WILSON: Private John S. Mosby, First Virginia Cavalry (2015)
Private John S. Mosby, First Virginia Cavalry: Picketing Fairfax County Before Becoming the Confederacy’s “Gray Ghost” by Gregory Wilson. CreateSpace, 2015. Paper, ISBN: 978-1517255855. $25.00.
Before he rode to glory at the head of his Rangers, John S. Mosby was a lowly private in the First Virginia Cavalry, serving in northern Virginia. It was here that this unassuming Virginia lawyer learned the craft of war and went on to become the “Gray Ghost of the Confederacy.” Mosby’s early career is chronicled in a new book by Gregory Wilson, who is a consultant in the financial industry.
The author’s aim is to provide background on Mosby and how he later developed into the guerilla chieftain. The book opens with a brief biography of his early years in Virginia, his attendance at the University of Virginia, and Mosby’s years as a lawyer in the Virginia piedmont. On a lark, he was asked by a close friend, William W. Blackford (later a key member of J.E.B. Stuart’s staff), to join the local cavalry militia company, the Washington Mounted Rifles. The author writes that Mosby was an “indifferent soldier” who missed drills.
Mosby was initially pro-Union, but he cast his lot with Virginia when his state seceded. Wilson downplays Mosby’s ownership of two young female slaves, but notes that he brought one of his father’s slaves, Aaron Burton, with him to war to act as his camp servant. Wilson observes that Burton and Mosby formed a close friendship together. Shortly before he died, Mosby penned in a private letter that “slavery was, in fact, the primary impetus for the South’s rebellion and the cause of the war.”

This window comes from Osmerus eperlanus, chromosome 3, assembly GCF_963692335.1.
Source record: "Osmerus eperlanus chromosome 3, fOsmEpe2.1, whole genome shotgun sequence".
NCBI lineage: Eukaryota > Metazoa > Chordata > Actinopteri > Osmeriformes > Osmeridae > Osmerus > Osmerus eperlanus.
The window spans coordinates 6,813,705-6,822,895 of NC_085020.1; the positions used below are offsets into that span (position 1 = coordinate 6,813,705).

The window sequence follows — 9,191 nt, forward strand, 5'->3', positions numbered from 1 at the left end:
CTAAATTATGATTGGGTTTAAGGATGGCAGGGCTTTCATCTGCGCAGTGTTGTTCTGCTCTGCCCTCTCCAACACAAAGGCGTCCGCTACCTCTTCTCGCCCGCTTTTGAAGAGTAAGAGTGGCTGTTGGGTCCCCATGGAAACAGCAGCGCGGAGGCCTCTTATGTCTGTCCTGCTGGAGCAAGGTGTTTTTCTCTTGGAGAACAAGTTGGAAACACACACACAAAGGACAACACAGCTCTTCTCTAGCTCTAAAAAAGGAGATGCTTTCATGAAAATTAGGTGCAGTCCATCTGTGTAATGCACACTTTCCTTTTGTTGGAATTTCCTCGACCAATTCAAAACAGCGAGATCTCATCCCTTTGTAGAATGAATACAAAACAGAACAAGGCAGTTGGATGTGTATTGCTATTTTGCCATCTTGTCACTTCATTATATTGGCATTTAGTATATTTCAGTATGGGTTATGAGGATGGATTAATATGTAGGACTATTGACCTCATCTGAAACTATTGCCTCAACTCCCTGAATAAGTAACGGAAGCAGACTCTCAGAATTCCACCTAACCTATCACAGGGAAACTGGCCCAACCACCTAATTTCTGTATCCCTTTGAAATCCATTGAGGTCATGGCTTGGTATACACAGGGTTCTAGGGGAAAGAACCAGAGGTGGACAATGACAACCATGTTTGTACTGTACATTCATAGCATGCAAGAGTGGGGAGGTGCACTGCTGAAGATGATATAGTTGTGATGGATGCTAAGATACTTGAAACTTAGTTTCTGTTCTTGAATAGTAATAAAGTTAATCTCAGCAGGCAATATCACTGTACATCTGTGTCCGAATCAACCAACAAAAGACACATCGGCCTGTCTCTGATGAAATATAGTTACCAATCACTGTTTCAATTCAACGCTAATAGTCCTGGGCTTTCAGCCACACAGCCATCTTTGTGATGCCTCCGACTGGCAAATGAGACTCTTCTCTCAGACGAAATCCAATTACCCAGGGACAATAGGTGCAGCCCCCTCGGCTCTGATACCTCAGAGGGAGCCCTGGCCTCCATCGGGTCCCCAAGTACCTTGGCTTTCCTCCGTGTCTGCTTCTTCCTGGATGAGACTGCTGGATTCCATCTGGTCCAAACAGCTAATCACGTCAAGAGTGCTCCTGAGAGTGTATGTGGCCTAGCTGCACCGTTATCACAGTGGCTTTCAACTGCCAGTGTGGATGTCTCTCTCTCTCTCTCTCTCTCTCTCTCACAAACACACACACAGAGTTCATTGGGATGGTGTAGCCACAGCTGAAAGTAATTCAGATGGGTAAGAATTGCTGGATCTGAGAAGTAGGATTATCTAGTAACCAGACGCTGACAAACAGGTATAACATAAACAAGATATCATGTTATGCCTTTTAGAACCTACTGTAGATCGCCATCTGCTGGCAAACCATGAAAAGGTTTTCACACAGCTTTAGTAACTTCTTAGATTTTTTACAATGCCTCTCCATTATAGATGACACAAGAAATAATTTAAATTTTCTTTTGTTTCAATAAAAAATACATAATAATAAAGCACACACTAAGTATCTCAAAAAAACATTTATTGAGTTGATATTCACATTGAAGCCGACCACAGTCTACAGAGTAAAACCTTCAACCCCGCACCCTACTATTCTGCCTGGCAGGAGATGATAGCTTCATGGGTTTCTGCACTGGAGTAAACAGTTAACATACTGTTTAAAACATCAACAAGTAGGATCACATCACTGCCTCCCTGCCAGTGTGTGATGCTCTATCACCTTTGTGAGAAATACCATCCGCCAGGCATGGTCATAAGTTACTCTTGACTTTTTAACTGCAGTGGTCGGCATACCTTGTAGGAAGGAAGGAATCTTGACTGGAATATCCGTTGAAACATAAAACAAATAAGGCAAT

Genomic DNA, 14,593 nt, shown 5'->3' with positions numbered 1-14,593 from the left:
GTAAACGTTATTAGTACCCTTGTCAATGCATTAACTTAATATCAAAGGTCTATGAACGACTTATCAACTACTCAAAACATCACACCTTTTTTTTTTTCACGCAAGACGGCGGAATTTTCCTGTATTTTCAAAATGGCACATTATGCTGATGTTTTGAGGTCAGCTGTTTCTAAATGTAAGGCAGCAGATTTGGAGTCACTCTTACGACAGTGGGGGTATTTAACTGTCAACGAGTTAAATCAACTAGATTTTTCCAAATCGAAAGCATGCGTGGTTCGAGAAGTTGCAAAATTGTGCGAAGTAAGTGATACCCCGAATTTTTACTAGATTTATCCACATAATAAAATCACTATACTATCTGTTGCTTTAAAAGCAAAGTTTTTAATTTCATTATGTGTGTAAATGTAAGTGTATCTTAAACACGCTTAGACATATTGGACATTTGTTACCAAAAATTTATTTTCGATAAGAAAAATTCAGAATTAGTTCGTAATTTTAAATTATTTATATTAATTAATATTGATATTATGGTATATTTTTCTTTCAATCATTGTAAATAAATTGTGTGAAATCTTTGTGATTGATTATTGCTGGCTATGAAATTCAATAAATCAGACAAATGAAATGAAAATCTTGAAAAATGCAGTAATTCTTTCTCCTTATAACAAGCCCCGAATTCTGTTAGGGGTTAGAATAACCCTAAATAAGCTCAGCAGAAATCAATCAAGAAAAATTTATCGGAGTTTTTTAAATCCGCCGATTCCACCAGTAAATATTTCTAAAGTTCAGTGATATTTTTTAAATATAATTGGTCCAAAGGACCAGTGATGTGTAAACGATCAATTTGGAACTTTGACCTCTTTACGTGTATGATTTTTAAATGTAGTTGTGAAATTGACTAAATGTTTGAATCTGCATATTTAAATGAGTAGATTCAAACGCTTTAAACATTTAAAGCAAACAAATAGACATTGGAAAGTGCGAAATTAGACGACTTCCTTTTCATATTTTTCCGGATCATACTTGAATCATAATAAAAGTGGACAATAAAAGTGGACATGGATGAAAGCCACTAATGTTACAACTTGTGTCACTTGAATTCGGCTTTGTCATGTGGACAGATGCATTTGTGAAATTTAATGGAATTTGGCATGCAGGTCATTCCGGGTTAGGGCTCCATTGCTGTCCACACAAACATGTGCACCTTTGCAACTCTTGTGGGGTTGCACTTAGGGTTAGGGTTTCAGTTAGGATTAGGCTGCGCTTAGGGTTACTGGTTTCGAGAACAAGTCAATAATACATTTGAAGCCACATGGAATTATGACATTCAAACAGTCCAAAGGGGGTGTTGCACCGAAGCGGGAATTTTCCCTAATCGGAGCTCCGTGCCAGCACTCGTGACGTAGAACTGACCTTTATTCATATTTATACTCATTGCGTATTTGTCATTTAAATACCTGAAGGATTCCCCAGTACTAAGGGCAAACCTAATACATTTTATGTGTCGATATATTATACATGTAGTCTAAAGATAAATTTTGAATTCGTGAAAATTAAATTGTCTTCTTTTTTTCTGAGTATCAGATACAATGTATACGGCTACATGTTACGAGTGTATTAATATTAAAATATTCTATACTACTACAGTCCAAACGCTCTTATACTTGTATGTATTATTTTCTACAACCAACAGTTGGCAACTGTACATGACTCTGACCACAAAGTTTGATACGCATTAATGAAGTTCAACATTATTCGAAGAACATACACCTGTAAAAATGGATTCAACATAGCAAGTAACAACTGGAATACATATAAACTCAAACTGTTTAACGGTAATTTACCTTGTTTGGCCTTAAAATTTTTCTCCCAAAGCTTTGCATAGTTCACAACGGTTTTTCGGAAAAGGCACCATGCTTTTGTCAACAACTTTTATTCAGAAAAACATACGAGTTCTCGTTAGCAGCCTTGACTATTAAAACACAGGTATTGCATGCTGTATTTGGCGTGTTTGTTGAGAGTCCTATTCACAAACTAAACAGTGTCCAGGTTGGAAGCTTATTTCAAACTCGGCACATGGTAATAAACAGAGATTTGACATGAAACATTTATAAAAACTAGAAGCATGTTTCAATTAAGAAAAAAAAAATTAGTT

Mosby missed the fighting at First Manassas and spent the remaining months of 1861 on picket duty in northern Virginia. The author includes some of Mosby’s wartime letters within the text and then presents some views from Mosby’s postwar memoirs. In several instances, t is interesting to see how his views changed and/or were distorted from the contemporary letters to the memoirs, published long after the war. The author chronicles Mosby’s participation in several forgotten skirmishes in northern Virginia through the end of 1861 and 1862. He participated as a scout on Stuart’s staff, gaining experience that he would later use as commander of the Rangers. The book concludes with Mosby’s transfer to the Virginia Peninsula and eventual return to northern Virginia as commander of the 43rd Battalion of Virginia Cavalry, better known as “Mosby’s Rangers.”
This book does present an interesting view of the development of John Mosby from a rural Virginia lawyer into the feared guerilla leader of “Mosby’s Confederacy.” It is clear that his experience as a member of the First Virginia Cavalry prepared him for his role later in the war. While the book is well written, it does suffer from a few of the drawbacks common to the current print on demand publishing system. The maps are of decent quality, but many of the images in the book did not reproduce clearly and are distracting. In addition, while Wilson used a good number of printed primary sources and some period newspaper accounts, a little digging through some archives might have turned up some Mosby sources not previously known. Despite this, for those wanting an understanding of the development of John Mosby, this is a good read.
Robert Grandchamp earned his M.A. in American History from Rhode Island College. The author of nine books on American military history, he is an analyst with the federal government and resides in Jericho Center, Vermont.